Myth 1: Hearing loss is only experienced by the elderly.
As many as 40 percent of Americans with hearing loss are under the age of 60. It may also come as a surprise that 14.9% of children aged 6 to 19 years old are hearing imparied, too. While it is true that the risk of hearing loss increases with age, there are preventative measures you can take to lower your risk.
Myth 2: Hearing loss only affects your hearing.
On the contrary, untreated hearing loss increases your risk of cognitive decline, dementia, depression, and social isolation. Why? The constant effort to understand what is being said, referred to as “cognitive load” by researchers, puts great stress on the brain. This can take away resources that our brains use for short-term memory, along with other critical functions. Fortunately, hearing aids can reverse or prevent the cognitive decline associated with hearing loss.
Myth 3: If your hearing loss is mild, hearing aids can wait.
Only about one out of five people who would benefit from a hearing aid actually use one, according to the National Institute on Deafness and Other Communication Disorders. Even if hearing loss only mildly affects your day-to-day life, this doesn’t mean it’s safe to wait until the problem gets much worse before correcting it. In fact, the longer you wait to get hearing aids, the more challenging it is for an audiologist to treat your hearing loss.
Myth 4: Hearing aids are clunky and ugly.
Gone are the days when there were only a few hearing styles in a very limited color scheme. Hearing aid technology has evolved leaps and bounds, offering patients a wide variety of discreet styles from receiver-in-the-canal, to units that are virtually invisible.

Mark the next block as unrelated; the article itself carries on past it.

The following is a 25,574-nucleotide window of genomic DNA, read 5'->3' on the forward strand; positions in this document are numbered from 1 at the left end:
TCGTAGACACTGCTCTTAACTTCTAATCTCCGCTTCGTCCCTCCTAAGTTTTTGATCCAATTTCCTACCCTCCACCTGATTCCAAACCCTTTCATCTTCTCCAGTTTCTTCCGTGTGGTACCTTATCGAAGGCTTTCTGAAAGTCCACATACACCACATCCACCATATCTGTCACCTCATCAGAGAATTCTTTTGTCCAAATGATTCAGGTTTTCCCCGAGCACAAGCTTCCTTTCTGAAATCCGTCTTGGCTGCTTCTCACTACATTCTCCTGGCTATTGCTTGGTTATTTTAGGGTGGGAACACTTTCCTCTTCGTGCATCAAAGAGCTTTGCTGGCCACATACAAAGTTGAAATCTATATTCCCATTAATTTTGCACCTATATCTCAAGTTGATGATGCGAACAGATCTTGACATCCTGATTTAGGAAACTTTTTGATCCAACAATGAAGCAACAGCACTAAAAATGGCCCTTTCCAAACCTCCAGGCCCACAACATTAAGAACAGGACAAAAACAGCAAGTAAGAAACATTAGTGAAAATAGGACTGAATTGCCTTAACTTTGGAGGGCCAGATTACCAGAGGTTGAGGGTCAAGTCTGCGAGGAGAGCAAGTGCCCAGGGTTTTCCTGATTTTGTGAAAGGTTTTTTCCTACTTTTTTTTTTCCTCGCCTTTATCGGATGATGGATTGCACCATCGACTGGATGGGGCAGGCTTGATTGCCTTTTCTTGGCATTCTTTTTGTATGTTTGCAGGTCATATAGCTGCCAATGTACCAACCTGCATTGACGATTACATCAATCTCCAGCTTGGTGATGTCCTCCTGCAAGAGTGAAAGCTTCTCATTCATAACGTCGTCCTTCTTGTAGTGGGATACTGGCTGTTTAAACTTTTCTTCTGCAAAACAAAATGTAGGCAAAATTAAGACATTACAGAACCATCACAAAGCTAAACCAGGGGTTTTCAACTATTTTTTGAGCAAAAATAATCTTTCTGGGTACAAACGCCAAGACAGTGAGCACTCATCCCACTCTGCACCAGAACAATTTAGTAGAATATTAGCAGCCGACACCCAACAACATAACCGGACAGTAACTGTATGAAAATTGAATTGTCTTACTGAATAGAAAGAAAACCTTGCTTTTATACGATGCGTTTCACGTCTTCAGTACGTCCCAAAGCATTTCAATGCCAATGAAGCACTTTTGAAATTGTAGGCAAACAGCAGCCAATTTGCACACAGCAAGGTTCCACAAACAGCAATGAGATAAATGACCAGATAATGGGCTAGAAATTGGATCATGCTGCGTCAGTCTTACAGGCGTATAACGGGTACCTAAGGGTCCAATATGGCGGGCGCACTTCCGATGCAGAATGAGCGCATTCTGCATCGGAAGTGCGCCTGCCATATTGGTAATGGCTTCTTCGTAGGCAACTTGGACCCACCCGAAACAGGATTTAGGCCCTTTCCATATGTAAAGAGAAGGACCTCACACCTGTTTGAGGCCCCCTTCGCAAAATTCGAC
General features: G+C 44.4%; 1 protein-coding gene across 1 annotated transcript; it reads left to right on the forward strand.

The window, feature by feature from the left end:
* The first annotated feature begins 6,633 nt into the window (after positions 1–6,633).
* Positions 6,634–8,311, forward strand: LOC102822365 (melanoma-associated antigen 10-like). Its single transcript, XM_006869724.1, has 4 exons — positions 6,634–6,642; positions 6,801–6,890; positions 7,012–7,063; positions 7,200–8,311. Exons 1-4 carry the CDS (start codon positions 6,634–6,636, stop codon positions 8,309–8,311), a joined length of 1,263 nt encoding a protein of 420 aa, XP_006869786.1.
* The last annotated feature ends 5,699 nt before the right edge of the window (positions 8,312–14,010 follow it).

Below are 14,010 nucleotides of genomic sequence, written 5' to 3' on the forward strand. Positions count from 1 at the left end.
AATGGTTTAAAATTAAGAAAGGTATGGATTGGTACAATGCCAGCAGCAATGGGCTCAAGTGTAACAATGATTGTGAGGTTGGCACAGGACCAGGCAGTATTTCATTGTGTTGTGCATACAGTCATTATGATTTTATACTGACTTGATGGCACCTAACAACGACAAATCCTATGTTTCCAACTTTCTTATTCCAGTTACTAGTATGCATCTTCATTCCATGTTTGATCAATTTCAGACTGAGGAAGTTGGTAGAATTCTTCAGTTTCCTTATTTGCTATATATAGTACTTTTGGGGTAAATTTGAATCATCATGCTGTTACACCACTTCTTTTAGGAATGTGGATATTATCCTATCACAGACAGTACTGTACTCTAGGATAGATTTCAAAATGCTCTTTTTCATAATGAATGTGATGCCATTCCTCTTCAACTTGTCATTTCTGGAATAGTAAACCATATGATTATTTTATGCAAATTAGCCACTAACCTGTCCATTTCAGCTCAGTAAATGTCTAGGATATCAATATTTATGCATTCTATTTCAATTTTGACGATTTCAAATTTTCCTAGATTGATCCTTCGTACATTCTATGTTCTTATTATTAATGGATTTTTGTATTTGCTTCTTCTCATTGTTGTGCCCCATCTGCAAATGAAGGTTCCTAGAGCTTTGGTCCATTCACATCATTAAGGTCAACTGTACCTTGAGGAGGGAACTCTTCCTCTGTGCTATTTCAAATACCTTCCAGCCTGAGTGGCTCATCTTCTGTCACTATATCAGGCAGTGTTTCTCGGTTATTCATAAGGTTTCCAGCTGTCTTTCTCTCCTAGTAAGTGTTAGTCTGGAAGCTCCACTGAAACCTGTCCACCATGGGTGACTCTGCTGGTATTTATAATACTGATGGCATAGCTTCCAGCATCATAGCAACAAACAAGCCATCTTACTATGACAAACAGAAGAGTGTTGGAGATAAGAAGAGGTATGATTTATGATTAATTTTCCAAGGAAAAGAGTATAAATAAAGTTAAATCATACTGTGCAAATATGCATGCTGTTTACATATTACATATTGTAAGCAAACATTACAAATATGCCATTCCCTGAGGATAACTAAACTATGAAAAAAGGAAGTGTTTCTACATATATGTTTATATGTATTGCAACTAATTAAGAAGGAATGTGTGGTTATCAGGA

Myth 5: Hearing aids will make everything sound too loud.
Although hearing aids will make sound louder, their advanced sound processing and noise-reduction technology are designed to adjust to your surroundings. Whether you are at a noisy outdoor music festival or simply watching TV at home, your hearing aids will provide the appropriate amount of amplification so that you can enjoy all kinds of activities comfortably.
Myth 6: I have one bad ear, so I only need one hearing aid.
When people experience hearing loss, sometimes they learn to favor one ear over the other, which gives them a false assumption that one ear hears better than the other. The vast majority of people need hearing aids for both ears. This is because we need input from both ears to identify sources of sound, and be able to focus on specific conversations. Wearing two hearing aids, even if one ear is slightly better than the other, enables us to enjoy a much better sound quality.
For the past 20 years, Francis Audiology has served patients all over Southwestern PA. We proudly offer a wide variety of cutting-edge models, including wireless hearing devices and assisted listening devices. We have mask hooks available that go behind the neck and below the ears, to help prevent your hearing aids from falling out. Our dedicated team is ready to assist you with all of your hearing health needs. Request an appointment online to be seen by one of our certified audiologists, or call 724-441-8695 today.